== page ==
A Long, Frozen Rescue and Sharks on Twitter

A helicopter from the nearby Chinese icebreaker Xue Long arrived to pick up the first batch of passengers from the stranded Russian ship Akademik Shokalskiy.

Nobody had a longer week than the 52 scientists, journalists and tourists waiting to be rescued from a vessel trapped in the frozen waters of East Antarctica. But for fishermen in Maine, where the shrimping season has been canceled because of a dearth of the crustaceans, it will be an even longer winter.


Exploration: An Effort to Rescue the Rescuers

It took eight days, but the passengers of a chartered ship, the Akademik Shokalskiy, were finally rescued Thursday when a Chinese helicopter deftly landed on ice near the vessel. The ship became stuck on Dec. 24 after pack ice driven by high winds froze it in place about 1,700 miles south of Hobart, Tasmania.

But on Sunday, the United States Coast Guard sent an icebreaker to retrieve 120 crew members aboard two similar ships — one from China, one from Russia — that became trapped in ice while trying to rescue the original ship. The Coast Guard ship, which had been docked in Australia, should take about a week to reach Antarctica, officials said.

Marine Life: For Shrimpers, a Lost Season

New England fishermen hope that the decision to cancel the shrimping season in the Gulf of Maine will help replenish the supply, even as they struggle to bear the winter without work. Rising water temperatures and loose restrictions have chipped away at the Gulf’s shrimp population for years, and regulators are betting that a season off will help revive it.

The shrimp typically found in the Gulf, Pandalus borealis, are small and sweet, with a delicate, edible shell that is popular in Europe and Scandinavia. Some believe that rising temperatures cause the shrimps’ eggs to mature too fast and hatch too early.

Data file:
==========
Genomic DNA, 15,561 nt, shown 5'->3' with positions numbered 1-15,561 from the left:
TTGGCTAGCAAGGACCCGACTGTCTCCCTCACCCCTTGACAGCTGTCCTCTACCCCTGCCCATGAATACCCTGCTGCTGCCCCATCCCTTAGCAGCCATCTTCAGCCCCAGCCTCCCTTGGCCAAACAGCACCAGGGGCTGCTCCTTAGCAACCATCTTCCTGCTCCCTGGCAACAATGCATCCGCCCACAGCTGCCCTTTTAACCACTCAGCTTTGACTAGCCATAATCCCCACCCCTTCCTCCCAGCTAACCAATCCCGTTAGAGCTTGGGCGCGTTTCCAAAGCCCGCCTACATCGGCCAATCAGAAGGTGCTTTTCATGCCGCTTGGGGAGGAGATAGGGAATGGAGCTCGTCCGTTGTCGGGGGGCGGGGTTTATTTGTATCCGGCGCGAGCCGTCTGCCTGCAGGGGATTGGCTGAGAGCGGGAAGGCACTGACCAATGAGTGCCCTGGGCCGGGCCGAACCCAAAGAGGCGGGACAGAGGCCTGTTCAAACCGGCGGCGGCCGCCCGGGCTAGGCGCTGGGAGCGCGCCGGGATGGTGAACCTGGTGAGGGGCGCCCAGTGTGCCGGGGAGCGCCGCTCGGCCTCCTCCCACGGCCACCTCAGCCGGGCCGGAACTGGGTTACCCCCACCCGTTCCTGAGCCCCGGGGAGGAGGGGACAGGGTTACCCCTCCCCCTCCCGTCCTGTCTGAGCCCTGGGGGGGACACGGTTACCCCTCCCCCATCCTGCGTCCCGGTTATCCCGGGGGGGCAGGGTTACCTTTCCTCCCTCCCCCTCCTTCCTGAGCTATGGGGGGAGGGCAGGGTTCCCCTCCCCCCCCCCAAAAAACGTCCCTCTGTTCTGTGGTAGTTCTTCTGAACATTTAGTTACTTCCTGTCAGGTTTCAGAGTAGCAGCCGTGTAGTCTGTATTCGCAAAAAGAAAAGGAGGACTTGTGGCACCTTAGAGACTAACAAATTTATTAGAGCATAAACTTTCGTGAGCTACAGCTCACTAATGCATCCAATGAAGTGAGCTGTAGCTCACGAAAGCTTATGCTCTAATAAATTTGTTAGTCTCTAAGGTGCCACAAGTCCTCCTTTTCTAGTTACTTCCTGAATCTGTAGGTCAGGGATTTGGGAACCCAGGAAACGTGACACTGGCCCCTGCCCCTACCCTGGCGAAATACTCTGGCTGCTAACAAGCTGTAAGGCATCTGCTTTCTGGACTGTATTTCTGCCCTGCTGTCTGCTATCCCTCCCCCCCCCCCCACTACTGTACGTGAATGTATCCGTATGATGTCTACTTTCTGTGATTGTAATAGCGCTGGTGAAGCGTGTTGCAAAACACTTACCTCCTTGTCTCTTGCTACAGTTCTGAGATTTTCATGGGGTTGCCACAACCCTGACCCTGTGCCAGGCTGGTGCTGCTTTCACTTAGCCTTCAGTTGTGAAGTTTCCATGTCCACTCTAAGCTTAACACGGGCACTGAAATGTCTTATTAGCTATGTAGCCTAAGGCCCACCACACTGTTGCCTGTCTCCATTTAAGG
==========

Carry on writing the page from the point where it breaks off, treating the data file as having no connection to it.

Medicine: Vitamin E and Alzheimer’s

After years of inconclusive research into the effects of vitamin E on Alzheimer’s patients, a new study suggests that high doses do carry some benefit for some people. For people with mild to moderate Alzheimer’s, 2,000 international units of vitamin E daily slowed their functional decline for about six months over a little more than two years. The vitamin did not slow their decline in cognitive or memory functions, but it did seem to temporarily preserve the patients’ ability to perform daily tasks like bathing and dressing themselves. Also, the high doses were found to be safe, countering an influential 2005 analysis that said they could increase the risk of mortality.

Entomology: Bad ‘Breath’ Saves a Caterpillar

Researchers in Germany may have discovered the insect equivalent of smoker’s breath, Phys.org reports. The tobacco hornworm is a caterpillar with a fondness for its namesake plant. The researchers, whose study appeared in Proceedings of the National Academy of Sciences, found that when they introduced a reduced-nicotine tobacco plant to the hornworms’ diet, they soon became defenseless against wolf spiders.

The study found that the caterpillars vent some of the nicotine through their skin to produce a sort of pesticide fog that drives away some, though not all, predators.

Space: 1,058 Finalists for Mars

Mars One, the Dutch nonprofit that plans to send people on one-way trips to the red planet starting in 2024, winnowed its applicant pool last week to 1,058 from 200,000, CBS News reported. The initial cut was used to separate “those who we feel are physically and mentally adept to become human ambassadors on Mars from those who are obviously taking the mission much less seriously,” like those who were nude in their video applications, said the group’s co-founder. The next culling will occur later this year.

Coming Up

Marine Biology: Foiling Sharks by the Tweet

This summer in Australia, beachgoers looking to avoid sharks can just follow their activity on Twitter. Government researchers have tagged 338 sharks with transmitters that alert a computer when they swim within half a mile of a beach, NPR reported. The computer then sends out a Twitter message with the shark’s location. You can follow their activity on the Surf Life Saving Western Australia account at @SLSWA. Happy surfing.

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